Were people taking certain medications that dulled the effectiveness of the vaccines? Were they vaccinated at a time when they slept little or drank excessively? Swartzberg asked. Could these factors interfere with the vaccine? “It’s pure speculation,” he said.

He said the amount of exposure to the virus may also play a factor, outweighing the immunity you get from the vaccine.

“The dose makes the poison,” he said. “In many cases with infectious diseases, the more viruses you are exposed to in a setting, the more likely you are to get infected.”

Dr. George Rutherford, an infectious disease expert at UC San Francisco, said it’s not surprising that some people who were fully vaccinated have died from COVID-19. Vaccines are known not to offer 100% protection, he said, and frail and elderly people are particularly sensitive.

“Remember we vaccinated the oldest of the oldest in nursing homes first, so if there had been revolutionary cases there, there would have been mortality,” Rutherford said.

A CDC study released last week found that Pfizer and Moderna vaccines were 94% effective in preventing adults aged 65 and over from getting sick enough to require hospitalization. The study looked at patients in 24 hospitals in 14 states from January to March 2021. “Vaccination is a key tool for reducing severe COVID-19 in high-risk groups,” the study says.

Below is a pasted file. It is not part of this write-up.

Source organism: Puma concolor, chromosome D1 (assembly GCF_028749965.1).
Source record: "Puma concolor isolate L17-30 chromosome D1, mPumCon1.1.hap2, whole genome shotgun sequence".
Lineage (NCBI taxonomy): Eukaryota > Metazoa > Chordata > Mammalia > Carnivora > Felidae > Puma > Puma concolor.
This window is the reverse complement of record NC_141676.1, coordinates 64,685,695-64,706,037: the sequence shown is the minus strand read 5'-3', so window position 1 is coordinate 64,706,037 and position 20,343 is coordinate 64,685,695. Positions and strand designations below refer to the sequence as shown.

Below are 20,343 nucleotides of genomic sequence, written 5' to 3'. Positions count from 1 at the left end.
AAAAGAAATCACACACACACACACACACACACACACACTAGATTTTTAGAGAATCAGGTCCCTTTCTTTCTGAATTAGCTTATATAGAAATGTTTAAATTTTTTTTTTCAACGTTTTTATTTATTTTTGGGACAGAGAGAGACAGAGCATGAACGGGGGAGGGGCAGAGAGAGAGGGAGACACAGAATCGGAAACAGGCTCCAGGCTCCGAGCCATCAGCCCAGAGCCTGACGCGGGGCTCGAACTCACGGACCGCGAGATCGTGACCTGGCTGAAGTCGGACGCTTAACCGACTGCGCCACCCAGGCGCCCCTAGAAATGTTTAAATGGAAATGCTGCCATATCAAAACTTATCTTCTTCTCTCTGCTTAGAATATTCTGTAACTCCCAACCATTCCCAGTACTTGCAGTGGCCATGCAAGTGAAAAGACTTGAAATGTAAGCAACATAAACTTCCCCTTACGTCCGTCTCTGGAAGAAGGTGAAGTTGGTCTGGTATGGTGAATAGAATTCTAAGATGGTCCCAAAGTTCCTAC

Two more CDC studies of groundbreaking cases in nursing homes showed that vaccines protected residents, even when the virus spread to homes.

In a qualified nursing home in Kentucky, 18 residents and four staff members who had been fully vaccinated were infected during an outbreak caused by an unvaccinated employee. The culprit was a variant that had never been detected in Kentucky, a rare strain that is not on the CDC’s list of variants of concern.

The study found that vaccinated residents and staff were 87% less likely to have symptoms of COVID-19 than unvaccinated. Three residents died, two of whom were not vaccinated.